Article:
I have every intention of refusing the hep lock unless/until there is some reason to think that I am going to need an IV.  This did happen at my last birth b/c of persistent vomiting -- I couldn't keep any liquid down -- and it helped, so I'm not going to speak against them universally!  And there's no doubt that if you do need an IV, the hep lock makes it much easier.  But the hospital staff were perfectly capable of puting an IV in at the point at which I was clearly dehydrated and needed it.  (Aren't medical personnel trained to insert IV's when people are dehydrated?  I mean, isn't that what an IV is for, anyway?)  I hated having it in my hand, though, especially because they took hours to remove it after DD was born, even after several requests.  I finally had to threaten to remove it myself before they took me seriously.  It was really uncomfortable for me.  I know some people say it's no big deal, but it was for me. 

 

Physiological birth does not require IV fluids, as a rule, so why should yours?  Just keep eating and drinking through your labor and you should have no need for the hep lock.  If this is against the policy of the hospital, bully your HCP into writing "food and drink to be allowed at all times during labor, no hep lock or IV" or something like that, on a prescription pad, signing it, and giving it to you.  That way you can give it to the hospital when you come in, and let them figure out how to get around it! 

 

post #10 of 11

I made a birthing necklace for each birth... my most recent birth necklace was mostly amber, and while I don't know that it had any actual/measurable/quantifiable impact it certainly had a big psychological affect!  :)

 

In terms of anecdotal info, my first two births were long (12hrs, and 32hrs).  This last one was just over 4 hours!  So at least for me, in this birth, amber didn't have much of a slowing affect.  lol

 

I second hypnobirthing for needle fear, as well as distraction techniques.  Heplock or not, needles can happen during a birth (or right after) and if you know it's a problem it's worth addressing.  Maybe add something like tapping or a specific affirmation to your daily routine?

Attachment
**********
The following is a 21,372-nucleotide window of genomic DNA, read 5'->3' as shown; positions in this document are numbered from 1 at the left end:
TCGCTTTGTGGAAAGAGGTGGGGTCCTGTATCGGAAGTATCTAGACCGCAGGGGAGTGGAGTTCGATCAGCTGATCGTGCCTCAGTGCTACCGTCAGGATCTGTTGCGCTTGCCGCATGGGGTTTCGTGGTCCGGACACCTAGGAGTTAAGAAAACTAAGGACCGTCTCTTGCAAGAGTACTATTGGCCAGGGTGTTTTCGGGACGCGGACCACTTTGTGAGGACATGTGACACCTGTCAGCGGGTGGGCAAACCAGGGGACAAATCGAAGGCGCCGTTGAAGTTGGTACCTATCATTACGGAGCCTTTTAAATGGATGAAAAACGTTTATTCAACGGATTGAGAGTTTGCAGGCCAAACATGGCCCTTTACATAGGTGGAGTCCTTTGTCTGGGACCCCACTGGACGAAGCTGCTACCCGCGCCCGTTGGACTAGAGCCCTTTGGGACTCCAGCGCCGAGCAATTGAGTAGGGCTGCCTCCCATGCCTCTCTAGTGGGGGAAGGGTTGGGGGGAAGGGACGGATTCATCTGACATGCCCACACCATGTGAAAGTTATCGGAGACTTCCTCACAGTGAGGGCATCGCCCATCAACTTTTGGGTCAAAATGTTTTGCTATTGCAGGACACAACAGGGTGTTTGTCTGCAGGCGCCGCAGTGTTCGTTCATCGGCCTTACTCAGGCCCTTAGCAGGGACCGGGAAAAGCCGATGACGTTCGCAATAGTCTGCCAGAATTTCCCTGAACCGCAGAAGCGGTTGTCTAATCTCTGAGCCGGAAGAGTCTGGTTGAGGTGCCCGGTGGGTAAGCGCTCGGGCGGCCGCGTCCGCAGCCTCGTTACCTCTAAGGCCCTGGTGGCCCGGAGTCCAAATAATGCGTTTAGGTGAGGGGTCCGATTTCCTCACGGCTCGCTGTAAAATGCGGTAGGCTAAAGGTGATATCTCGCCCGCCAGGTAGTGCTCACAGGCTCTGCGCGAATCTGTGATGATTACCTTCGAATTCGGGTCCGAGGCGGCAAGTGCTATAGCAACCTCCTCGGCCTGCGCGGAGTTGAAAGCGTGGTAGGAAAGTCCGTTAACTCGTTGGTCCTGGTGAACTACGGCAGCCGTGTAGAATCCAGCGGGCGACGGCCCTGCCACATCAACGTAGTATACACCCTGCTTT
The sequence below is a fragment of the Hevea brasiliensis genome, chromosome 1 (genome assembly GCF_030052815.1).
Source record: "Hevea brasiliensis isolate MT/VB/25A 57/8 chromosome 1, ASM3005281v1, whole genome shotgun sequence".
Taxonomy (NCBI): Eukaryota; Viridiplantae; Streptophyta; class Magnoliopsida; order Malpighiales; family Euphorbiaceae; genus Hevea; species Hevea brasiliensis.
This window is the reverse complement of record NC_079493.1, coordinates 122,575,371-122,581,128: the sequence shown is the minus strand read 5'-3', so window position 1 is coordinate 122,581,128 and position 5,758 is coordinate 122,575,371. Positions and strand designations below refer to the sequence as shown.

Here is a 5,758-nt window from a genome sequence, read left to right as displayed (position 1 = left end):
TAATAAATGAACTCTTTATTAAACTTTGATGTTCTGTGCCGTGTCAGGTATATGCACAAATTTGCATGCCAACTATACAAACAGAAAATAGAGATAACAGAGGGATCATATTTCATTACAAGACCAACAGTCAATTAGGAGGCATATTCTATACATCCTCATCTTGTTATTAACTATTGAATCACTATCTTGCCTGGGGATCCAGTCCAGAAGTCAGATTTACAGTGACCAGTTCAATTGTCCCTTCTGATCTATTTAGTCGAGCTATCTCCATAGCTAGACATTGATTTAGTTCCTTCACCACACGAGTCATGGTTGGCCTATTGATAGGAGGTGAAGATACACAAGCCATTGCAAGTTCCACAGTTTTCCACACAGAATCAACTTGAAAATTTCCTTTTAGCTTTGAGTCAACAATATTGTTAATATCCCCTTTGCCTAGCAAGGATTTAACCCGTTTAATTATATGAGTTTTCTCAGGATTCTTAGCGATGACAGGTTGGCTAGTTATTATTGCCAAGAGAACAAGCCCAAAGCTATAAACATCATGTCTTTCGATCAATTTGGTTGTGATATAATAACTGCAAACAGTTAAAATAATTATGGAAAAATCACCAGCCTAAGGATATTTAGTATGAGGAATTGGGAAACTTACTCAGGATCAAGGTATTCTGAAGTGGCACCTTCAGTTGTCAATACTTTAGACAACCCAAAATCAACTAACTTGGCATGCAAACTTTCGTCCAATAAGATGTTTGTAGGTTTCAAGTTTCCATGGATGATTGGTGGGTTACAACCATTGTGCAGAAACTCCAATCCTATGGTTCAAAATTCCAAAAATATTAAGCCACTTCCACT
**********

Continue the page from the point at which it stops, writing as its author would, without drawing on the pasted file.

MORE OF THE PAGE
post #11 of 11

These are great great ideas.  I too REALLY hate needles.  I refused a heplock and am glad I did.  If for some reason it became clear that I really needed one, I would have asked for it on my arm rather than my hand though...I used my hands to brace myself quite a bit and a needle in my hand would have really interfered with that.  Best wishes to you on your VBAC!  
 

Quote:
Originally Posted by Comtessa View Post

Just so you know, you really can decline the hep lock when you go in.  They might give you a hard time about it, but in the end, it is your decision to allow it or not.  The hospital where I am birthing this time does them as a routine thing, like most hospitals, but my MW says that her clients almost always refuse them.

 

I have every intention of refusing the hep lock unless/until there is some reason to think that I am going to need an IV.  This did happen at my last birth b/c of persistent vomiting -- I couldn't keep any liquid down -- and it helped, so I'm not going to speak against them universally!  And there's no doubt that if you do need an IV, the hep lock makes it much easier.  But the hospital staff were perfectly capable of puting an IV in at the point at which I was clearly dehydrated and needed it.  (Aren't medical personnel trained to insert IV's when people are dehydrated?  I mean, isn't that what an IV is for, anyway?)  I hated having it in my hand, though, especially because they took hours to remove it after DD was born, even after several requests.  I finally had to threaten to remove it myself before they took me seriously.  It was really uncomfortable for me.  I know some people say it's no big deal, but it was for me. 

 

Physiological birth does not require IV fluids, as a rule, so why should yours?  Just keep eating and drinking through your labor and you should have no need for the hep lock.  If this is against the policy of the hospital, bully your HCP into writing "food and drink to be allowed at all times during labor, no hep lock or IV" or something like that, on a prescription pad, signing it, and giving it to you.  That way you can give it to the hospital when you come in, and let them figure out how to get around it!